Happy 160th Birthday, Sherlock Holmes

January 6, 2014

Okay, we know he’s not real. But according to Sir Arthur Conan Doyle’s books, Sherlock Holmes was born on January 6, 1854. Celebrate the day (and look forward to season 3 of Sherlock) with these not-so-elementary Sherlock Holmes facts.

Sherlock Birthday• Have you ever come across anyone, real or fictional, named Sherlock? It’s an obscure, Old English name that means “bright hair.”

• A common theme in all Sherlock Holmes books, movies, and other media is the great detective’s use of “deduction” to solve mysteries. Except that he doesn’t really use deduction. Sherlock uses a technique called abductive reasoning. Deduction eliminates possibilities until only one, hopefully correct theory, remains. Abductive reasoning, however, involves careful observation and consideration of evidence and any outside data to create an educated guess.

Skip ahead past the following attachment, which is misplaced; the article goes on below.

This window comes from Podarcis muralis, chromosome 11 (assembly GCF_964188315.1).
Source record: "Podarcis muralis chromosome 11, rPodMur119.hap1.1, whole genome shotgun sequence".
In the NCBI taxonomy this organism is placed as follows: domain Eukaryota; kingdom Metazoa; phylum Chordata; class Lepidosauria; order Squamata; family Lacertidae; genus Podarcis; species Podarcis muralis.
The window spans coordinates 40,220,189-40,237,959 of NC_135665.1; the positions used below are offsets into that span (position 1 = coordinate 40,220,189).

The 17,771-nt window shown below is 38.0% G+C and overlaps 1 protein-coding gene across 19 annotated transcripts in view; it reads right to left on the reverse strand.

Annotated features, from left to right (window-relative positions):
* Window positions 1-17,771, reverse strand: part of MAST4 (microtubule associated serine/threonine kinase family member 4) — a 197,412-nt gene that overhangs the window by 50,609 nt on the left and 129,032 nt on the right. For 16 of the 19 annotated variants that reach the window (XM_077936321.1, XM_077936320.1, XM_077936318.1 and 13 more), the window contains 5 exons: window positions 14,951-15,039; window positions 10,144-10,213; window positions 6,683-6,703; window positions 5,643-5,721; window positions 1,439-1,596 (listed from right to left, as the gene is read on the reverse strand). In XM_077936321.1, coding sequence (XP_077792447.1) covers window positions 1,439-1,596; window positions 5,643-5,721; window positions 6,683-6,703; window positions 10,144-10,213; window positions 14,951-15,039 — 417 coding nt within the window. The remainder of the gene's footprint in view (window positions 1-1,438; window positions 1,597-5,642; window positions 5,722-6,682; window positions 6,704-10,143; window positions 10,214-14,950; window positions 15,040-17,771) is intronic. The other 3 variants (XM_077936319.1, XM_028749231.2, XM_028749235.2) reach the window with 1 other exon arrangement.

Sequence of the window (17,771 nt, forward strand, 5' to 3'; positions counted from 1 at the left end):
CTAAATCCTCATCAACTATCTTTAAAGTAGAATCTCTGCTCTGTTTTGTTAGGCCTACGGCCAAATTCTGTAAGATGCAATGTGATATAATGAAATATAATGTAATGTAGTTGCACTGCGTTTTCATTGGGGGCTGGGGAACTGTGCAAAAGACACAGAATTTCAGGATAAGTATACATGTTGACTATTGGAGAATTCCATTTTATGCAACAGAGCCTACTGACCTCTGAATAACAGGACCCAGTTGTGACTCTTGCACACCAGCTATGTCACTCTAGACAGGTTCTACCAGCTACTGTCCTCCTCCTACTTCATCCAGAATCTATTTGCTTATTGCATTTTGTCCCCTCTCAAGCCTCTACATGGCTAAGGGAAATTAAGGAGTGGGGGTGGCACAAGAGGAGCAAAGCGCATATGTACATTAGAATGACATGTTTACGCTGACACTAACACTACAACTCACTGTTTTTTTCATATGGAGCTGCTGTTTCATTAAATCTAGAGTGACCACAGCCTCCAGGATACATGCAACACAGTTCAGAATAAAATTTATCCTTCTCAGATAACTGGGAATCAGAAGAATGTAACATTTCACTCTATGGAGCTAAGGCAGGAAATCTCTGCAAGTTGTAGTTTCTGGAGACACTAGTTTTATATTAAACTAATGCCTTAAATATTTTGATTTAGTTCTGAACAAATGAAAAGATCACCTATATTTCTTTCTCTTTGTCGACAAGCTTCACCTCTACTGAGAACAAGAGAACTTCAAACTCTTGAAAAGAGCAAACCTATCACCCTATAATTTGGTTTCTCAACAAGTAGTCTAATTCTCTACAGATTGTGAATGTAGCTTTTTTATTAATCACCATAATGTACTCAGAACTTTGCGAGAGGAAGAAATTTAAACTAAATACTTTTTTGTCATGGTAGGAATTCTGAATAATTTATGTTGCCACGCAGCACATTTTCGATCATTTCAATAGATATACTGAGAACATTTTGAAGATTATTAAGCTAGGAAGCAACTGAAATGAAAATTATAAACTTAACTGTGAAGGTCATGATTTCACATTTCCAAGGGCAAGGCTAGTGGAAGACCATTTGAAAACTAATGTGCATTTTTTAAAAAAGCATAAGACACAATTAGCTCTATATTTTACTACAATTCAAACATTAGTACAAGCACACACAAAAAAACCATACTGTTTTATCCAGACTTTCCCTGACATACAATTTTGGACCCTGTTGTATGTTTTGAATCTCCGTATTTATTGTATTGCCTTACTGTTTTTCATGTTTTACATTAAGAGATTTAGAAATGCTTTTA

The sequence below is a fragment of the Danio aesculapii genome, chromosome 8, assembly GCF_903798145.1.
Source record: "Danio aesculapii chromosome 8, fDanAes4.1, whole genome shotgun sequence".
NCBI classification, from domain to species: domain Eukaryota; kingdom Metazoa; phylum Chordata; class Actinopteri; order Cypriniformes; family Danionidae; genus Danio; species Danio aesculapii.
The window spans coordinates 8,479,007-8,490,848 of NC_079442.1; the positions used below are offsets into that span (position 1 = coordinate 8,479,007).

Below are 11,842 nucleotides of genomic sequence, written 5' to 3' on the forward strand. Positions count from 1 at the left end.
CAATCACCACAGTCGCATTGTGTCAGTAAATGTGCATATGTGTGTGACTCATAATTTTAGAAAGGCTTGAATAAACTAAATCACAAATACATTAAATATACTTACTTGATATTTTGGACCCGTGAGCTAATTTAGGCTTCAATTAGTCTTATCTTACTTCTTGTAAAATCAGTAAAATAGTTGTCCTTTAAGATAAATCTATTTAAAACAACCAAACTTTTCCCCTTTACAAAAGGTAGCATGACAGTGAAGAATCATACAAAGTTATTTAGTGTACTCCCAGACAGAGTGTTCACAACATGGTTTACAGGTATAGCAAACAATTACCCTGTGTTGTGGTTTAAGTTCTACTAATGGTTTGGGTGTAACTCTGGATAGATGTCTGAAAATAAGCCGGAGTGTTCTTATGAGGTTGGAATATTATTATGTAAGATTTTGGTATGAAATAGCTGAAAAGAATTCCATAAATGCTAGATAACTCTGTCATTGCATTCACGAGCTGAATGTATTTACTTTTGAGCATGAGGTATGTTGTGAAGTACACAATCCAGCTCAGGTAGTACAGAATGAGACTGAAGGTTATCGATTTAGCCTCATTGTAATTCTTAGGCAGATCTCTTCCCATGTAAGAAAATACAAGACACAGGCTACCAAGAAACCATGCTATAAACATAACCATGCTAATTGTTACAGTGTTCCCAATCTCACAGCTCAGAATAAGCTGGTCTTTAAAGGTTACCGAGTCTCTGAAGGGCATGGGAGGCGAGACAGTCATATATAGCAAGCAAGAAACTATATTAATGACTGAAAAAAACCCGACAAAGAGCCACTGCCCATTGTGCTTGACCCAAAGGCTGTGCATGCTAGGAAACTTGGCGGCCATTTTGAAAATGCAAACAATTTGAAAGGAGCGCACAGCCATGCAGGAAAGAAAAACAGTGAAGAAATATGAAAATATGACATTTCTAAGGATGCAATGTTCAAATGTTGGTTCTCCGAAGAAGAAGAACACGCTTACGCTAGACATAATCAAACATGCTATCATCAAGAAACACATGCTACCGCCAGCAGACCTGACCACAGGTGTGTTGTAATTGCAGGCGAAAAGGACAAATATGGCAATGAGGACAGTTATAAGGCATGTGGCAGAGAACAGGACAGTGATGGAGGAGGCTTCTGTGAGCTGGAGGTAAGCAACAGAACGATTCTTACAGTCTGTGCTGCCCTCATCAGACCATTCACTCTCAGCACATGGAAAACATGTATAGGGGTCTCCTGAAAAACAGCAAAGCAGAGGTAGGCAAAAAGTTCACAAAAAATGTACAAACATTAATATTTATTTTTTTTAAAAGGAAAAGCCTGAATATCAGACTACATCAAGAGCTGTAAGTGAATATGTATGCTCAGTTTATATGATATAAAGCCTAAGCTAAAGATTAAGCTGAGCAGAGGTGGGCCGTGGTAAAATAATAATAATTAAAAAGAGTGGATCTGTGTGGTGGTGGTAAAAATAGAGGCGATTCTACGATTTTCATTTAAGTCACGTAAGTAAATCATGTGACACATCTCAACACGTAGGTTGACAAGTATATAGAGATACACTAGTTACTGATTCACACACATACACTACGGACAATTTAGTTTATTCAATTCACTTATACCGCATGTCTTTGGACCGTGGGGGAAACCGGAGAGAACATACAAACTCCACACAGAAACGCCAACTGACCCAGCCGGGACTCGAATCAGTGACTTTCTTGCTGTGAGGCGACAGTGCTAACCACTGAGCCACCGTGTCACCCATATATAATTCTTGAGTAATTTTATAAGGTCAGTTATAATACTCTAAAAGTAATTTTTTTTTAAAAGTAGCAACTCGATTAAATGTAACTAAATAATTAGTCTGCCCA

• Guy Ritchie agreed to direct the 2009 Sherlock Holmes movie on two very big conditions: He didn’t want Sherlock to ever say “Elementary, my dear Watson,” and he didn’t want him to ever appear in the iconic, houndstooth double-billed hat. (Technical name for the hat: a deerstalker.)

• In 2011, film director Danny Boyle (Trainspotting, Slumdog Millionaire) staged a production of Frankenstein at London’s National Theatre. Actors Jonny Lee Miller and Benedict Cumberbatch switched roles each night, alternating between playing Dr. Frankenstein, and the Monster. Soon after, both actors were cast as Sherlock Holmes in present-day-set TV series—Miller in CBS’s Elementary, and Cumberbatch in the British production Sherlock.

• Unlike most authors who write many books about the same character, Doyle varied how the stories were told. Of the 60 Sherlock books and stories he wrote, 56 are narrated by Sherlock’s assistant, Dr. Watson; two are narrated by an anonymous, third-person narrator; and only two are told from Sherlock’s point of view.

• He was a tireless crime-fighter, but Sherlock Holmes eventually retired—at least in the original, canonical stories of Doyle he did. According to the story “The Second Stain,” In approximately 1904, Holmes moves to a farm in Sussex and writes a book about beekeeping. Although, in Doyle’s 1926, World War I-set story called “The Adventure of the Lion’s Mane,” Holmes comes out of retirement to help England’s war machine.